The Effects of Sleep on Your Health

The Effects of Sleep on Your Health

How well did you sleep last night? If you didn’t get a full seven or eight hours, you aren’t alone. About one-third of adults get less sleep than recommended, according to the Centers for Disease Control and Prevention. It’s important to understand the effects of sleep on your health.

Bouncing between work, family, friends, and responsibilities can leave very little time for rest. However, when you don’t get your daily recommended dose, you are putting your routine and health at risk.

Sleep and Your Immune System

Everyone knows that sleep is important for both mental and physical recovery. Without the proper amount of rest, your body is in danger of infection and disease.

When you choose to stay up over going to bed, your body starts to produce fewer cytokines. Cytokines are essential proteins that promote sleep. These proteins are very important when you’re sick, as the body needs more rest.

Studies have shown that when your body is sleep deprived you are more susceptible to infection. Even coming into contact with simple viruses such as the common cold puts you at risk of becoming very ill.

Long-term and serious problems from lack of sleep include diabetes, hypertension, heart attack, stroke, obesity, depression, and lower sex drive.

Sleep and Your Personal Life

There are many short-term effects from lack of sleep that can occur even when missing as little as 1.5 hours. These effects include lowered alertness and the inability to remember and process information.

Surprisingly, scientists have stated that when we sleep our memory may be emptying unneeded knowledge. It does this to free up space for new information and memories we make in the future. Without clearing this  knowledge, it’s difficult for us to grasp new information.

Being able to properly process what you are being told, whether it’s at work or school, is important for keeping your job or maintaining a good GPA. Lack of sleep can also make you moody and more likely to have conflicts with family and co-workers. 

Sleep and Your Veins and Arteries

According to research recently reported by Science News, people who do not get enough sleep have lower levels of good cholesterol. Sleep usually protects your arteries by removing bad cholesterol.

When bad cholesterol isn’t removed, it builds up in your arteries causing heart disease. Atherosclerosis, a condition caused by plaque buildup in the arteries, increases the risk of heart health issues and stroke.

Just one week of fewer hours of sleep changes your immune responses and metabolism. The metabolic processes needed to keep good cholesterol flowing through the body is affected.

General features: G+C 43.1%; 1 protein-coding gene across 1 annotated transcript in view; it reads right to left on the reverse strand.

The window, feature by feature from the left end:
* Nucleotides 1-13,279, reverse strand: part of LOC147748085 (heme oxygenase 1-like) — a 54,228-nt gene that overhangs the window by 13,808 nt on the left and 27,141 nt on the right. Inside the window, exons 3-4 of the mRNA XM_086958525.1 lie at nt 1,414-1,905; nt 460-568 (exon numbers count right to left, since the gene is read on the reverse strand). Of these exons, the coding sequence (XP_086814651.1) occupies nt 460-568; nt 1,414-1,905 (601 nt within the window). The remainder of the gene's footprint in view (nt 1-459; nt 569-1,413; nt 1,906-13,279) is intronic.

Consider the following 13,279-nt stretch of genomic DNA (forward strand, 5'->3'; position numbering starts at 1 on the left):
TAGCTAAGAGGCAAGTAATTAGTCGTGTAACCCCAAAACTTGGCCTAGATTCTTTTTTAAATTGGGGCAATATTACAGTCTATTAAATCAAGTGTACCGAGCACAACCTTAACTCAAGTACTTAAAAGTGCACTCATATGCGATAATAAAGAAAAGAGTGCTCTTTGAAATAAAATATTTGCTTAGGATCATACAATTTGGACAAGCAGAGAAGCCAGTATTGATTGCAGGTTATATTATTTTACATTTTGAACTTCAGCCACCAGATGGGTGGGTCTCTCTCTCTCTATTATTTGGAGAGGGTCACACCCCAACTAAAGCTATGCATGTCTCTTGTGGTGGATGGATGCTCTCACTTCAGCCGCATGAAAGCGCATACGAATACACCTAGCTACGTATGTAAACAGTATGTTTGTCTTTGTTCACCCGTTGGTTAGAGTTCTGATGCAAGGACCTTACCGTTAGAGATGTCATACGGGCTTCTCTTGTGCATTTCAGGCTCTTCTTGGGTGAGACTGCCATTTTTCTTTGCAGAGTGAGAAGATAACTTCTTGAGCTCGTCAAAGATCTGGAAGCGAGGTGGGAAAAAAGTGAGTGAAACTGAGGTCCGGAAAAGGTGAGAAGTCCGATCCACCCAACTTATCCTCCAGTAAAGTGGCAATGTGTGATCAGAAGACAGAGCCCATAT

Not only have artery problems been found more often in people who sleep less but vein issues arise as well. In a recent study, scientists saw a decrease in three major miRNAs.

RNAs are vital for the cardiovascular process. When we have fewer of these essential micro RNAs, our veins become inflamed much easier. Inflammation of the veins leads to blood clotting, stroke, and heart attack.

Varicose Veins and Sleep Problems

About six quarts of blood circulate three times every minute throughout your body. This blood carries essential oxygen and nutrients to every cell. When blood flow changes due to varicose veins, more than appearance is at stake.

Varicose veins can cause restless leg syndrome. This may interrupt your sleep-wake cycle, sometimes to a worrisome degree.

Restless leg syndrome just about always occurs when you are laying down or sitting. This specific issue is defined as the irresistible urge to move your legs.

When you are trying to get some sleep, the only way to stop the uncomfortable feeling is to get up and walk around. However, this only removes the issue for a short period of time.

People with RLS report fewer hours of sleep than those without. Typically, they get less than 5 hours of sleep each night.

How Much Sleep Do We Need?

By now you’ve probably heard it a hundred times, but you can never hear it enough. When it comes to sleep, children should have 9-10 hours while adults should have 7-8 hours of uninterrupted rest.

During this time, you should remove anything that may interfere with sleep. Why we need this amount of rest is currently unknown, but we do know it’s vital for staying healthy and happy. 

If you have been feeling lucky because you sleep less than the recommended amount but still feel fine – beware! You may be wrong about not needing the same amount of rest as everyone else.